This course offers students an opportunity to develop and realize independently driven projects in the areas of photography, graphic design and applied design (including 3D design and modeling). The course is only open to seniors who have demonstrated relevant skills, self-direction, commitment and motivation. The course meets during block 9, and one additional block (by individual arrangement) per week. Work and work in progress, feedback and peer review will also be shared online, through a variety of venues and strategies. Limited to three students. Prerequisites: permission of instructor. (12th grade)

VA814, VA814A

This forward-looking course uses design as a bridge to art and science through the use of creative problem-solving. Students work collaboratively in design teams on all projects to integrate the arts with other disciplines to identify needs, solve for the problem and evaluate their results. A wide variety of media, materials, skill sets and research is applied to finding solutions to real-world problems. Process portfolios will be developed and maintained by all students for each of the projects with reflection, assessment and evaluation being central to the daily work in the class. Students may elect to participate in an in-depth review of their process and products via a voluntary exit interview after the end of the  trimester. All students will be required to write and speak critically about their personal work, as well as to interpret and evaluate the creative products of others publicly through in-class critiques, assessments and presentations. Parental collaboration is integral to the evaluative process in this course and serves a key role in student learning and assessment. Students with previous experience or coursework may register for VA814A. (10th, 11th, 12th grades)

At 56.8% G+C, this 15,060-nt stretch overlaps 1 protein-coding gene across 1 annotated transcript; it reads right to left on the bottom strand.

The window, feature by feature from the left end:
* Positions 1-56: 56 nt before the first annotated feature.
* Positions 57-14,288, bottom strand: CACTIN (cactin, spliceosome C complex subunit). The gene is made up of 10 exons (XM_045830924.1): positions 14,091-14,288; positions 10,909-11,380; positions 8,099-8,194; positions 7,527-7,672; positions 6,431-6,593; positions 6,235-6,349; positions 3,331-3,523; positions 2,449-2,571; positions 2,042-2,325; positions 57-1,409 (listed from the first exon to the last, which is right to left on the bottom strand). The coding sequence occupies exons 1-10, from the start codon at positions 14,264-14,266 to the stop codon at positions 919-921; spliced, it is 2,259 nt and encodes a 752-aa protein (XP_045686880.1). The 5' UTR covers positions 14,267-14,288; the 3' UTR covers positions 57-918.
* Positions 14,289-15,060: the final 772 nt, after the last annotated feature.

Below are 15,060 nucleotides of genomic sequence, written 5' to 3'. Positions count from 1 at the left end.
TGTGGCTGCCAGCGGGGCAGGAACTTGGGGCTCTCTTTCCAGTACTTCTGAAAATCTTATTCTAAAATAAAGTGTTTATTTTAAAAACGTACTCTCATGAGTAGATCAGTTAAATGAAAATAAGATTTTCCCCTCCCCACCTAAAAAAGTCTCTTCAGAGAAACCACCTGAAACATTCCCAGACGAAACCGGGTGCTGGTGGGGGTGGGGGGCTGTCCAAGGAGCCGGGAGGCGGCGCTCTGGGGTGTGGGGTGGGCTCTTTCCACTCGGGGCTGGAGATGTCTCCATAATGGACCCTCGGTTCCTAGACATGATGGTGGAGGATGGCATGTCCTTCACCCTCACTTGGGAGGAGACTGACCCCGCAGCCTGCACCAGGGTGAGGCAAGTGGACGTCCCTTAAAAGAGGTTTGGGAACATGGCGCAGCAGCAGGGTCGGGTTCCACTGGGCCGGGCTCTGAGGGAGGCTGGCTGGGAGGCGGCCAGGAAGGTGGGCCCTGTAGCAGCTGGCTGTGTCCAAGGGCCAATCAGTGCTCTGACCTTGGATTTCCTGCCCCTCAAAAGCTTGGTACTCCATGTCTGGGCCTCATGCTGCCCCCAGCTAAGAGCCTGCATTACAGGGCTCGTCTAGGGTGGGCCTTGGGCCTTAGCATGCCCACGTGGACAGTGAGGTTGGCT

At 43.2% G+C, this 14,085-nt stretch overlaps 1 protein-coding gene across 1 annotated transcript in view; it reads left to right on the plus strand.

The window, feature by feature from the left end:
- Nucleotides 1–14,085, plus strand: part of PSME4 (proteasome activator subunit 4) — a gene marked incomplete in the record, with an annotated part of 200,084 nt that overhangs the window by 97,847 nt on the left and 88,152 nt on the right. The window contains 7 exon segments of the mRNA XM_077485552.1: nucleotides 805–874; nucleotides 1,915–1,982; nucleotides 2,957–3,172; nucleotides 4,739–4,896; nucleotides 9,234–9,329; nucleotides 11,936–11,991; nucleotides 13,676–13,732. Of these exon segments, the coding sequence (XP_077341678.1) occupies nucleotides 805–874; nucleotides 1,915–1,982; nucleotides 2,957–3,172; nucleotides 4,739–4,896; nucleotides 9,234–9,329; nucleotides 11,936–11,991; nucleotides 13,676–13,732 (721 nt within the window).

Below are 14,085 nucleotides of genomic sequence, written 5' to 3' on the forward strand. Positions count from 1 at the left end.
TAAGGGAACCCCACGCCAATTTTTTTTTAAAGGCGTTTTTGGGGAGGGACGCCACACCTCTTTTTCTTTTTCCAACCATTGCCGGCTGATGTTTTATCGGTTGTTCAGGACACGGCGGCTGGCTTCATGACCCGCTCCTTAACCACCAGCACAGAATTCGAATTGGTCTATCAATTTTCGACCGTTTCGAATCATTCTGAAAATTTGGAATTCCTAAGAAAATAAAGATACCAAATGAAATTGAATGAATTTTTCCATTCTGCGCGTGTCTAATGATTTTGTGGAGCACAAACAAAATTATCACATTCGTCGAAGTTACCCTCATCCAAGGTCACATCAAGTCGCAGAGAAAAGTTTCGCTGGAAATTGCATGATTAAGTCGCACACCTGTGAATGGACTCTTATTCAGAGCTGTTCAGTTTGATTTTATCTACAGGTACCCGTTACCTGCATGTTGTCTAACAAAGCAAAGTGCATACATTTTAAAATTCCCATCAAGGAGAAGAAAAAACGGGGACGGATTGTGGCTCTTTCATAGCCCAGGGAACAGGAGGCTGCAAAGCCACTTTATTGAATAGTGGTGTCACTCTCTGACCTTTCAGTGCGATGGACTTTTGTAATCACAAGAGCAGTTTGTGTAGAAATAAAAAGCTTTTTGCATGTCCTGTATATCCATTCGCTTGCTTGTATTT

VA824, VA824A

This course is an introduction to the technical, formal and conceptual dimensions of painting. Students will work in a variety of media, including gouache, watercolor and oil paint on a variety of surfaces, including canvas, wood and paper. Techniques of mural painting may also be introduced. The goals of the course include developing confidence in working with paint and ideas in representational and non-representational compositions, and sensitivity and skill in perceiving and handling color. Students will also develop their abilities to discuss the formal and conceptual aspects of painting, and gain experience in interpreting imagery and identifying meaningful subjects for their creative work. (10th, 11th, 12th grades)

VA827, VA827A

This is a design course using architectural drawing as the primary creative vehicle for responding to the subject. Students are introduced to the skills and practice of orthographic drawing along with the use of computer-assisted design to produce design solutions in plan, elevation and cross section. Emphasis in the project work is on the residential structure and its contemporary design in America. Reflection, assessment and evaluation are central to the daily work in the class and are extended beyond the course for students who elect to participate in an in-depth review of their process and products via a voluntary exit interview after trimester’s end. All students will be required to write and speak critically about their personal work as well as to interpret and evaluate the creative products of others publicly through in-class critiques and presentations. Parental collaboration is integral to the evaluative process in this course and serves a key role in student learning and assessment. (10th, 11th, 12th grades)